In the mind of this Court, there may be considerable differences between the discretionary power of a Governor to appoint members of a Board reflecting the policy-making power of the Governor to effect the political program or platform upon which he was elected and his discretionary power to appoint members of a Board the duties of which are clerical or otherwise not reflective of the overall policy programs of the Governor himself. A Governor, being necessarily a political animal, must necessarily retain loyalties of the Board members, in whom is vested the policy-making powers which may conflict with the Governor's overall program. Judicial interference with this statutory discretion to select these policy makers might be a serious infringement upon the duties of the Executive Branch. The severity of "the problems that would be involved in a federal court's ordering the Governor of *818 a State to exercise his discretion in a particular way," Carter v. Jury Commission of Greene County, 396 U.S. 320, 338, 90 S. Ct. 518, 528, 24 L. Ed. 2d 549; Mayor of Philadelphia v. Educational Equality League, 415 U.S. 605, 94 S. Ct. 1323, 39 L. Ed. 2d 630 (1974), would be greatly magnified among the appointments to policy-making Boards. However, the parties have not made this distinction, and this Court will not depart from the issues made by the parties. The pleadings sweep with a wide broom, including in its path every Board or Commission appointment which is vested in the pure untarnished discretion of the Governor.
The questions associated with immunity are fully answered by the recent opinion of the Supreme Court in Scheuer v. Rhodes, supra, and by the Fifth Circuit Court of Appeals in United States v. McLeod, 385 F.2d 734 (5 CA 1967). In Scheuer the Court states the following:
"The Eleventh Amendment to the Constitution of the United States provides: `The Judicial power of the United States shall not be construed to extend to any suit in law and equity, commenced or prosecuted against one of the United States by citizens of another State * * *.' It is well-established that the Amendment bars suits not only against the State when it is the named party but when it is the party in fact. * * * Its applicability `is to be determined not by the mere names of titular parties but by the essential nature and effect of the proceeding, as it appears from the entire record.' Ex parte New York, 256 U.S. 490, 500, [41 S. Ct. 588, 590, 65 L. Ed. 1057] (1921).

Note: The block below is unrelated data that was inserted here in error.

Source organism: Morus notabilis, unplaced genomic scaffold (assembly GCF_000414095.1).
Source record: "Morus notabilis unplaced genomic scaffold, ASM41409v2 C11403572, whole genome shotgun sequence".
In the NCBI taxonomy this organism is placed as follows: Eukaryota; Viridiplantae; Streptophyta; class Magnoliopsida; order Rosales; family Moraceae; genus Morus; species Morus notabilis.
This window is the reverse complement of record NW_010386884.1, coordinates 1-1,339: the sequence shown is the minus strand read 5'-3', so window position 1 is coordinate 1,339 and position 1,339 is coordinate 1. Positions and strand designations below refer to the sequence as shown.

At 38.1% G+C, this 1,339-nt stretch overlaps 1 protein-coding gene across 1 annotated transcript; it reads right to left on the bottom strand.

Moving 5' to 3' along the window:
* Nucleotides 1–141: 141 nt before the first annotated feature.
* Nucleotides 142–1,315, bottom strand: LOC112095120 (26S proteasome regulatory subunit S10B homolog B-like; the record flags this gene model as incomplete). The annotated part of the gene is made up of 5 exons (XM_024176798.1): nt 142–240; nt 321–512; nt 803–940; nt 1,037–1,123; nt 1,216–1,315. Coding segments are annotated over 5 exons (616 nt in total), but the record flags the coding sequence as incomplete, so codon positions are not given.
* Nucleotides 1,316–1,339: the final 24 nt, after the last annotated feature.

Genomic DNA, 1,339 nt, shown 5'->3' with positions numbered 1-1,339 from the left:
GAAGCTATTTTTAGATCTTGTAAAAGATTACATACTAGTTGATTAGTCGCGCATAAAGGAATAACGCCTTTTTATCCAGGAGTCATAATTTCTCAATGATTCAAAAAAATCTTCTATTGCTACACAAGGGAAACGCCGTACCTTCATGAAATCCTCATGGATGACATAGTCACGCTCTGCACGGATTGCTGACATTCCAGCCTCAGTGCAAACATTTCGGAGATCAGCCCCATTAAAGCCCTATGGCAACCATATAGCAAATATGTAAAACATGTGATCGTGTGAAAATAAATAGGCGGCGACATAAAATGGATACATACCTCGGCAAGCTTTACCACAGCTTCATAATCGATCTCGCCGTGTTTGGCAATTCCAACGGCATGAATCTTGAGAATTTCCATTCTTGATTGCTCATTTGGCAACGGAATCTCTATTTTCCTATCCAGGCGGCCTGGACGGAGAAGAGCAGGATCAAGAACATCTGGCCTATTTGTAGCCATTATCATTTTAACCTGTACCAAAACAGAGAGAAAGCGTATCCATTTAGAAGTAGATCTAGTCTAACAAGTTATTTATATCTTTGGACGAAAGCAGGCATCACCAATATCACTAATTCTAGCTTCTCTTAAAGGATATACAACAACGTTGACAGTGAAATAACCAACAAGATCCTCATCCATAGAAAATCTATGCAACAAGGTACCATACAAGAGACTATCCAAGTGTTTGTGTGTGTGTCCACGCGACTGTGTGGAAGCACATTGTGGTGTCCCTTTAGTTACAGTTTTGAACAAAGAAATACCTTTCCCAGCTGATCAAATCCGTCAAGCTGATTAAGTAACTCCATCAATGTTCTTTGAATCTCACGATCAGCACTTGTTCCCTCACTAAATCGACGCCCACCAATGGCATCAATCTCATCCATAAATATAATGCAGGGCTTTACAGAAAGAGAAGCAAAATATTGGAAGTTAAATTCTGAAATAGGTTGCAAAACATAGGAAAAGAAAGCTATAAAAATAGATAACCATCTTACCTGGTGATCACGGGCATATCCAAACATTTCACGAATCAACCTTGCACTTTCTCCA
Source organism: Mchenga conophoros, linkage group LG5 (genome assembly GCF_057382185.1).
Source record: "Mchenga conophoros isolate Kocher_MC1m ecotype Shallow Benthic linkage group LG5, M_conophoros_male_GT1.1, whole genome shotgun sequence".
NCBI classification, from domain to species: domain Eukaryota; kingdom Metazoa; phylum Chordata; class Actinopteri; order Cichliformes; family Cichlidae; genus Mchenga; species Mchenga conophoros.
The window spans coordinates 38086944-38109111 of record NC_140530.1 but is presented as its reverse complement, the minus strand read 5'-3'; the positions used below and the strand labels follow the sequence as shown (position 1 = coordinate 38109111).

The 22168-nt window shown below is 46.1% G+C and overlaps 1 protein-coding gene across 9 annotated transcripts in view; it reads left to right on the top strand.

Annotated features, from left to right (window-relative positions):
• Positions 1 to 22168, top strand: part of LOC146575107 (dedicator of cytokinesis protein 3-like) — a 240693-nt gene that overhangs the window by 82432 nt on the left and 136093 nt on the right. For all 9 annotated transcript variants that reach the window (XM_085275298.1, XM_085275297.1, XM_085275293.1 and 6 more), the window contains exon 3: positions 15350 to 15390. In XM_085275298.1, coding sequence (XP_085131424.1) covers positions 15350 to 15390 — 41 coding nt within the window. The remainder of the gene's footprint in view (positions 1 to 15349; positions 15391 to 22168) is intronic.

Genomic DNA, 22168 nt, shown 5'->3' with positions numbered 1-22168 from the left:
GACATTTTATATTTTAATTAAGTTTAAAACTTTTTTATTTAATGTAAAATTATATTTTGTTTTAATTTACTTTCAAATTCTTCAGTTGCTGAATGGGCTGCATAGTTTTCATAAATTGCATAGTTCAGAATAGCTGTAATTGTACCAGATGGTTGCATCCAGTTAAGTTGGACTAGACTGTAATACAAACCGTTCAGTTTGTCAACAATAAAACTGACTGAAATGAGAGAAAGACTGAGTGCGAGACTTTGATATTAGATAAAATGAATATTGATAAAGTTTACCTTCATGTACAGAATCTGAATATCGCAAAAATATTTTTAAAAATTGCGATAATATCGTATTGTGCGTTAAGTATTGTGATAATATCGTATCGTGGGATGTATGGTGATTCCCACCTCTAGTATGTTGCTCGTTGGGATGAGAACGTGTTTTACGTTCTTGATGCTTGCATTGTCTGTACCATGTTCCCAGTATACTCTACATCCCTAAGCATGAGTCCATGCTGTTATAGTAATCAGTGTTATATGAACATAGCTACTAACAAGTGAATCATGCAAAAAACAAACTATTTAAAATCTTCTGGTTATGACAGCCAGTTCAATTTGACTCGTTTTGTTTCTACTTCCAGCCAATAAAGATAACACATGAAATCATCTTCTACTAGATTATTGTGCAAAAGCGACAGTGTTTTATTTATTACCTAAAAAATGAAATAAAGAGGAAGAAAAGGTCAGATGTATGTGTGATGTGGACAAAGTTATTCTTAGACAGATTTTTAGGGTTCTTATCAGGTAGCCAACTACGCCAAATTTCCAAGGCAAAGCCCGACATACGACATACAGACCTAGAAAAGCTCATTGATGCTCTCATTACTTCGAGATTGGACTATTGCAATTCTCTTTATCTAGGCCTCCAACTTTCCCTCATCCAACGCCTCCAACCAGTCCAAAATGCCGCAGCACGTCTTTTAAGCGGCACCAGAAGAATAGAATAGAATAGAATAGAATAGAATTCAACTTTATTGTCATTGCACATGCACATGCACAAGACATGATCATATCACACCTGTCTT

"However, since Ex parte Young, 209 U.S. 123, [28 S. Ct. 441, 52 L. Ed. 714] (1907), it has been settled that the Eleventh Amendment provides no shield for a state official confronted by a claim that he had deprived another of a federal right under the color of state law. Ex parte Young teaches that when a state officer acts under a state law in a manner violative of the Federal Constitution, he
`comes into conflict with the superior authority of that Constitution, and he is in that case stripped of his official or representative character and is subjected in his person to the consequences of his individual conduct. The State has no power to impart to him any immunity from responsibility to the supreme authority of the United States.' 209 U.S. at 159-160, [28 S. Ct. 441, at 454].
"* * * While it is clear that the doctrine of Ex parte Young is of no aid to a plaintiff seeking damages from the public treasury, (citations omitted), damages against individual defendants are a permissible remedy in some circumstances notwithstanding the fact that they hold public office. Myers v. Anderson, 238 U.S. 368, [35 S. Ct. 932, 59 L. Ed. 1349] (1915). See generally Monroe v. Pape, 365 U.S. 167, [81 S. Ct. 473, 5 L. Ed. 2d 492] (1961); Moor v. County of Alameda, 411 U.S. 693, [93 S. Ct. 1785, 36 L. Ed. 2d 596]." Scheuer v. Rhodes, supra, 94 S. Ct. at 1686, 40 L. Ed. 2d at 97.
As pointed out in United States v. McLeod, supra, immunity does not extend to injunctive relief:
"In Pierson v. Ray (1967), 386 U.S. 547, 87 S. Ct. 1213, 18 L. Ed. 2d 288, the Supreme Court held that judges are immune from liability for damages in suits under 42 U.S.C. § 1983. The case does not, of course, mean that they may not be enjoined from pursuing *819 a course of unlawful conduct." 385 F.2d at 738, n. 3.
This Court, therefore, concludes that the defense of official immunity is not available to the Defendant in this case.
While the Court decided Mayor of Philadelphia on the failure of the plaintiffs to prove discrimination, it paid particular attention to problems of a court's attempting to exert control over an elected executive's discretionary appointive power under separation of powers principles, as follows:
"The Mayor's principal contention is that judicial review of the discretionary appointments of an executive officer contravenes basic separation-of-powers principles. The Mayor cites cases concerning discretionary appointments in the Federal Executive Branch, such as Marbury v. Madison, 1 Cranch (5 U.S.) 137, 2 L. Ed. 60 (1803) and Myers v. United States, 272 U.S. 52, [47 S. Ct. 21, 71 L. Ed. 160] (1926). * * *